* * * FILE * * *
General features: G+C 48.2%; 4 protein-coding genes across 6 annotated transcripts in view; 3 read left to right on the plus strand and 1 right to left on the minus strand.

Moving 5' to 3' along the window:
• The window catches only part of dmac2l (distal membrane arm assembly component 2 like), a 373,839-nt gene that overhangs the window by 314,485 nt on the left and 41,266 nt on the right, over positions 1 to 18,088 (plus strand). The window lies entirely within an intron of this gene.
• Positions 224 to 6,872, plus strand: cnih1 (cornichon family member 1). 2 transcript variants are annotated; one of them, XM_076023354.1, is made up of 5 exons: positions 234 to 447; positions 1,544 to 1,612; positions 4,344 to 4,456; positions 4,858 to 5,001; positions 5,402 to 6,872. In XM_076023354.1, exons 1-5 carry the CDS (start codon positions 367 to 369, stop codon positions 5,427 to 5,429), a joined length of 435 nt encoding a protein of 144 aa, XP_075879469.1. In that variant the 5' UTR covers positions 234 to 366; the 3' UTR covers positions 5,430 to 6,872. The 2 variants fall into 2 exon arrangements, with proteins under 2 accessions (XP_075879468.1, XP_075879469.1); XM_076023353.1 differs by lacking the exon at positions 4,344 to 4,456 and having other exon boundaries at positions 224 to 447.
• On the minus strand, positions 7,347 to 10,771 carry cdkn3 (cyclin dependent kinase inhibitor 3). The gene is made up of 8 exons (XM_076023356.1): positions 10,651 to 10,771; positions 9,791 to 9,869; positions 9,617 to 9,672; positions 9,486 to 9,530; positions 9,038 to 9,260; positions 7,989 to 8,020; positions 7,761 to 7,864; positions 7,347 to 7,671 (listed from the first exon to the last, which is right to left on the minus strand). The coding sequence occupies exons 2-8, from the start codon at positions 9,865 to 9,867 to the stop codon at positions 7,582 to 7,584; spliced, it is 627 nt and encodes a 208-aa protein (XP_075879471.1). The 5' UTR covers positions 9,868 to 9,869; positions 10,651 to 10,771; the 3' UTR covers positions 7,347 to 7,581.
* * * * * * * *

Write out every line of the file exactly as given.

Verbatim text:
General features: G+C 48.2%; 4 protein-coding genes across 6 annotated transcripts in view; 3 read left to right on the plus strand and 1 right to left on the minus strand.

Moving 5' to 3' along the window:
• The window catches only part of dmac2l (distal membrane arm assembly component 2 like), a 373,839-nt gene that overhangs the window by 314,485 nt on the left and 41,266 nt on the right, over positions 1 to 18,088 (plus strand). The window lies entirely within an intron of this gene.
• Positions 224 to 6,872, plus strand: cnih1 (cornichon family member 1). 2 transcript variants are annotated; one of them, XM_076023354.1, is made up of 5 exons: positions 234 to 447; positions 1,544 to 1,612; positions 4,344 to 4,456; positions 4,858 to 5,001; positions 5,402 to 6,872. In XM_076023354.1, exons 1-5 carry the CDS (start codon positions 367 to 369, stop codon positions 5,427 to 5,429), a joined length of 435 nt encoding a protein of 144 aa, XP_075879469.1. In that variant the 5' UTR covers positions 234 to 366; the 3' UTR covers positions 5,430 to 6,872. The 2 variants fall into 2 exon arrangements, with proteins under 2 accessions (XP_075879468.1, XP_075879469.1); XM_076023353.1 differs by lacking the exon at positions 4,344 to 4,456 and having other exon boundaries at positions 224 to 447.
• On the minus strand, positions 7,347 to 10,771 carry cdkn3 (cyclin dependent kinase inhibitor 3). The gene is made up of 8 exons (XM_076023356.1): positions 10,651 to 10,771; positions 9,791 to 9,869; positions 9,617 to 9,672; positions 9,486 to 9,530; positions 9,038 to 9,260; positions 7,989 to 8,020; positions 7,761 to 7,864; positions 7,347 to 7,671 (listed from the first exon to the last, which is right to left on the minus strand). The coding sequence occupies exons 2-8, from the start codon at positions 9,865 to 9,867 to the stop codon at positions 7,582 to 7,584; spliced, it is 627 nt and encodes a 208-aa protein (XP_075879471.1). The 5' UTR covers positions 9,868 to 9,869; positions 10,651 to 10,771; the 3' UTR covers positions 7,347 to 7,581.